Almost two-thirds of denture-wearers in the US frequently experience what's known as denture-related stomatitis – fungal infections of the mouth. In order to try and bring that number down, scientists have recently created 3D-printed dentures that release fungus-killing medicine.
Led by Dr. Praveen Arany, a team from the University at Buffalo printed the prototype dentures out of Poly methyl methacrylate (PMMA), which is currently the standard denture-making material. For the outer layer of the dentures, that PMMA was mixed with biodegradable microspheres filled with the antifungal medication Amphotericin B. These spheres both protected the medicine from the heat of the printing process, and subsequently allowed it to gradually leak out as they degraded.
In lab tests, the dentures were found to be highly effective at eradicating Candida albicans fungus over a sustained period. When they were strength-tested alongside conventionally-manufactured dentures, they turned out to have 35 percent less flexural strength, although the machine that was bending them never did succeed in actually breaking them. It's possible that their strength could be improved by adding glass fibers and carbon nanotubes to the material.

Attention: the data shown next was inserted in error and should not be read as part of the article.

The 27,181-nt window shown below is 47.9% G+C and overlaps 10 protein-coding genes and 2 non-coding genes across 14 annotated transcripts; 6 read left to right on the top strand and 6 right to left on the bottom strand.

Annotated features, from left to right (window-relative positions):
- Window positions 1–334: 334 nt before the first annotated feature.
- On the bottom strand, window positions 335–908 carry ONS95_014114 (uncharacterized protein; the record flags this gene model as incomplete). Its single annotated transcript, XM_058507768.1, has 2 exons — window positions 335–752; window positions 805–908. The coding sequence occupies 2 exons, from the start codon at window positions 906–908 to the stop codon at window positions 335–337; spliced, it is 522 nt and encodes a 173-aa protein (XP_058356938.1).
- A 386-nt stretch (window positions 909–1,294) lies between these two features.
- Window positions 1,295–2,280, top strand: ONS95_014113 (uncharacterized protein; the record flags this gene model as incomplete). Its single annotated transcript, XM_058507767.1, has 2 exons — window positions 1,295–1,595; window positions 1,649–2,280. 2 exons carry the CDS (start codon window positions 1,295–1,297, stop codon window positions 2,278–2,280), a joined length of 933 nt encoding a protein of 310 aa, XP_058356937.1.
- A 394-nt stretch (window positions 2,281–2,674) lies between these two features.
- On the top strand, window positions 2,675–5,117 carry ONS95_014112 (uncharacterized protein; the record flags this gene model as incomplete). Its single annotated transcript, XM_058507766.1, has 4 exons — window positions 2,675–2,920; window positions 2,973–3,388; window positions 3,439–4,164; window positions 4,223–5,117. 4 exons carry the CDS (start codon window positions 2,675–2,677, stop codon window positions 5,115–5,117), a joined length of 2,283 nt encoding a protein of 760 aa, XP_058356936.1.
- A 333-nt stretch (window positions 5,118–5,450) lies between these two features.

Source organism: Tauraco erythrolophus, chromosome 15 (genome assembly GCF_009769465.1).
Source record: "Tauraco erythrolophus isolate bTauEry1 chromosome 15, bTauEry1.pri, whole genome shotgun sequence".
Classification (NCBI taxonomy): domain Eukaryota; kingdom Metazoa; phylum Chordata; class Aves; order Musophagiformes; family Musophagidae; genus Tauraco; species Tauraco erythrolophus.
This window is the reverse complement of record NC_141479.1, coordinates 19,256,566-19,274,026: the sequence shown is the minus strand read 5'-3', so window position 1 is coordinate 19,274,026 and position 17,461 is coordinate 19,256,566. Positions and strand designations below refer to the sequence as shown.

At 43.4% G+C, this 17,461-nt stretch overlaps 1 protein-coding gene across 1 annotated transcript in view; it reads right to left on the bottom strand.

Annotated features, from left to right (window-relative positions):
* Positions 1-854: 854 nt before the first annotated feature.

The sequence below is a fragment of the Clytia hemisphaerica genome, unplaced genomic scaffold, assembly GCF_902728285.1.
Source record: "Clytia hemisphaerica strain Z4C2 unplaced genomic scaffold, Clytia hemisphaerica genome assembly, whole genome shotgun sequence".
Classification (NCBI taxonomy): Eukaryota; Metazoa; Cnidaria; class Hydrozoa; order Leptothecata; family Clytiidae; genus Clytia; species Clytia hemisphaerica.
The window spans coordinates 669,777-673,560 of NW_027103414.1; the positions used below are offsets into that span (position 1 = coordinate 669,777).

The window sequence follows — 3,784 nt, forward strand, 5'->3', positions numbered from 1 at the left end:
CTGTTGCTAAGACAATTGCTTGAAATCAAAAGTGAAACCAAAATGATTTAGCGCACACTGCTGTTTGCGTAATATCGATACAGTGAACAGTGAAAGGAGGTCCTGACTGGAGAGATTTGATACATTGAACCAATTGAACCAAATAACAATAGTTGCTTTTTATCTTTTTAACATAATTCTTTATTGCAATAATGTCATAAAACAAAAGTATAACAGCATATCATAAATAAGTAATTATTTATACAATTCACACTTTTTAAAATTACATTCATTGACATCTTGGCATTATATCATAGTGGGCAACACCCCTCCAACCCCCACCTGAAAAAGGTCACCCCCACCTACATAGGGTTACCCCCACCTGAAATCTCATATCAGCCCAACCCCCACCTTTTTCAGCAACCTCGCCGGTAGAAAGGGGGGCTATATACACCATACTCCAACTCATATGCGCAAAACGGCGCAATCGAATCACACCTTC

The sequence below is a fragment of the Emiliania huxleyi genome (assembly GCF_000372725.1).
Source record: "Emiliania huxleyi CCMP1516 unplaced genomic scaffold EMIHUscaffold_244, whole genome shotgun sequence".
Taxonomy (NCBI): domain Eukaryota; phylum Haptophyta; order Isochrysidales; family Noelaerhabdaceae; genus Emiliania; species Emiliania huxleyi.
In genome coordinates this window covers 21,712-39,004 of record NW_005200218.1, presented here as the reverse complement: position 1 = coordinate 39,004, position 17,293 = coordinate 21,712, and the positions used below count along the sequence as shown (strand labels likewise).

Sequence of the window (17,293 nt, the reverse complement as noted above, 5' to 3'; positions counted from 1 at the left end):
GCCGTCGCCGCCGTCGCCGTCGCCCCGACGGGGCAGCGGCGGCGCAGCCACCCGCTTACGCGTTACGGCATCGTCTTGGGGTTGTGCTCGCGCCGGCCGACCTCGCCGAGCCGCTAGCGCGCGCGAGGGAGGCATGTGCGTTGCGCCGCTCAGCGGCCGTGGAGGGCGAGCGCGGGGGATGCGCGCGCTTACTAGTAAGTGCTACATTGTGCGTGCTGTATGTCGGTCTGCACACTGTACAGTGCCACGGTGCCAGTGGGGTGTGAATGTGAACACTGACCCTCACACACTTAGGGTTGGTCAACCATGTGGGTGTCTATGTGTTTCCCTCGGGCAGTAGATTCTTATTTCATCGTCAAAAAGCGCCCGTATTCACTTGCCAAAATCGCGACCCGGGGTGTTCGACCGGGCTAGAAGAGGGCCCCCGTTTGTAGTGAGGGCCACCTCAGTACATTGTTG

The scientists also experimented with applying one, five and 10 layers of the microsphere-containing PMMA, although it turned out that more wasn't necessarily better. "We were trying to test if multiple layers could effectively enable increased dose and longer sustained drug delivery, but this turned out to be incorrect," Arany tells us. "We observed that only the one-surface 3D-printed layer degrades effectively (five and 10 appear to be irreversibly heat fused, 'trapping' the drug)."
With this in mind, he adds that a possible alternative to 3D-printing a set of the dentures from scratch would be to just take a patient's existing dentures, scan them, abrade away their outer layer, and then replace it with a layer of the Amphotericin B-enhanced PMMA. That said, for patients getting their first set of dentures, there would be an advantage to getting them 3D-printed – the build process would only take a matter of hours, as opposed to days or even weeks for traditional dentures. They would also be less expensive.
Arany now hopes that the technology could be applied not only to dentures, but also to fungus-killing splints, stents, casts and prostheses.
A paper on the research was recently published in the journal Materials Today Communications.
Source: University at Buffalo
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